Rodney’s mother shuffled him off to a crazy uncle while she jumpstarted a new life in the city. So he knew this summer would be bad. But he never thought it would reach the point of near-death or a demonic invasion. Remy Wilkins’s Strays joins spiritual warfare with a coming-of-age tale set in small-town America. As his parents’ divorce tolls his childhood’s end, Rodney feels sympathetic to readers even in his anger. Meanwhile, a demon in the process of reform charts a compelling journey while raising theological questions, and weapons used to battle demons are outlandish and likewise liable to debate. Wilkins effectively realizes the countryside setting, with one or two stereotyped personalities. Not all readers will find Stray to their taste, yet Strays shares an unexpected and intriguing fusion of spiritual war and childhood’s end.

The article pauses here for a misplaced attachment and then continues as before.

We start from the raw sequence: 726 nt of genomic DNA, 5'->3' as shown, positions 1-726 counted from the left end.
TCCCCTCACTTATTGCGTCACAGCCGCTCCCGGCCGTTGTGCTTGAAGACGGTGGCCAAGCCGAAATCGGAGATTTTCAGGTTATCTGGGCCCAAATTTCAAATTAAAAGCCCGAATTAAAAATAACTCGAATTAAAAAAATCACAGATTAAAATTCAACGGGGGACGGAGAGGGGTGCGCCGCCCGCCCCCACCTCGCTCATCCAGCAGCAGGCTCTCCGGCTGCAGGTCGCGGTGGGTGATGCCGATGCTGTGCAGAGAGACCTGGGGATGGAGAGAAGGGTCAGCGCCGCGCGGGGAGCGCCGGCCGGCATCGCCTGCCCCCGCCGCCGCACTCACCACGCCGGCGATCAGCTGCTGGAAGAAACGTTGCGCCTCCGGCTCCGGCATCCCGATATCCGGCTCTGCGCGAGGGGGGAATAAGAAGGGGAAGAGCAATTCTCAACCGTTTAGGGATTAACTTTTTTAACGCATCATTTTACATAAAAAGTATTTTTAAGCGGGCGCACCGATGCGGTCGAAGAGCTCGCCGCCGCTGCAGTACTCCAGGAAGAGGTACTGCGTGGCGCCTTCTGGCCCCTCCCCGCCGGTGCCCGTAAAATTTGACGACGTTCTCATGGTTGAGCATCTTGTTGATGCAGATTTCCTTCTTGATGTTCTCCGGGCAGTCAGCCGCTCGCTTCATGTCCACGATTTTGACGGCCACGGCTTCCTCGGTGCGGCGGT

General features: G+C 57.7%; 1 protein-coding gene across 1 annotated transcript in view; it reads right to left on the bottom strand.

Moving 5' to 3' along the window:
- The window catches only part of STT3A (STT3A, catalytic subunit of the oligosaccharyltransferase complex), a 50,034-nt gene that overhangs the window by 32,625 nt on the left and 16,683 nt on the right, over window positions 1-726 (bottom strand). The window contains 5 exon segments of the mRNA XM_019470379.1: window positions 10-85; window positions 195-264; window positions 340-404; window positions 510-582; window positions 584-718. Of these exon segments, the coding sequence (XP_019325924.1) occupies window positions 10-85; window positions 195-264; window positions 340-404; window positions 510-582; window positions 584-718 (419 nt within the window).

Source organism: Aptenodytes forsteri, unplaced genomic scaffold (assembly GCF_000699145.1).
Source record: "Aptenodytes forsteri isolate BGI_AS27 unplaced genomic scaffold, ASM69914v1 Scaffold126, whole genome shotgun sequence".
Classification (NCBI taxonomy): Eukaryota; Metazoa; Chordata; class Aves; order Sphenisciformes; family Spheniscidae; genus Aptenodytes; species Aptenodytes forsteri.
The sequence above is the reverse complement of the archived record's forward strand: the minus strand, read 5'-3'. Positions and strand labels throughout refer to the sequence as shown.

Best for: Teens and fans of Frank Peretti.
Discern: Mild language, some violence and grotesque imagery, and frequent acts of cruelty among demons; an ambiguous portrayal of a bargain with demons.
This review has piqued my interest in this book, also whoever created the cover for this book did a great job!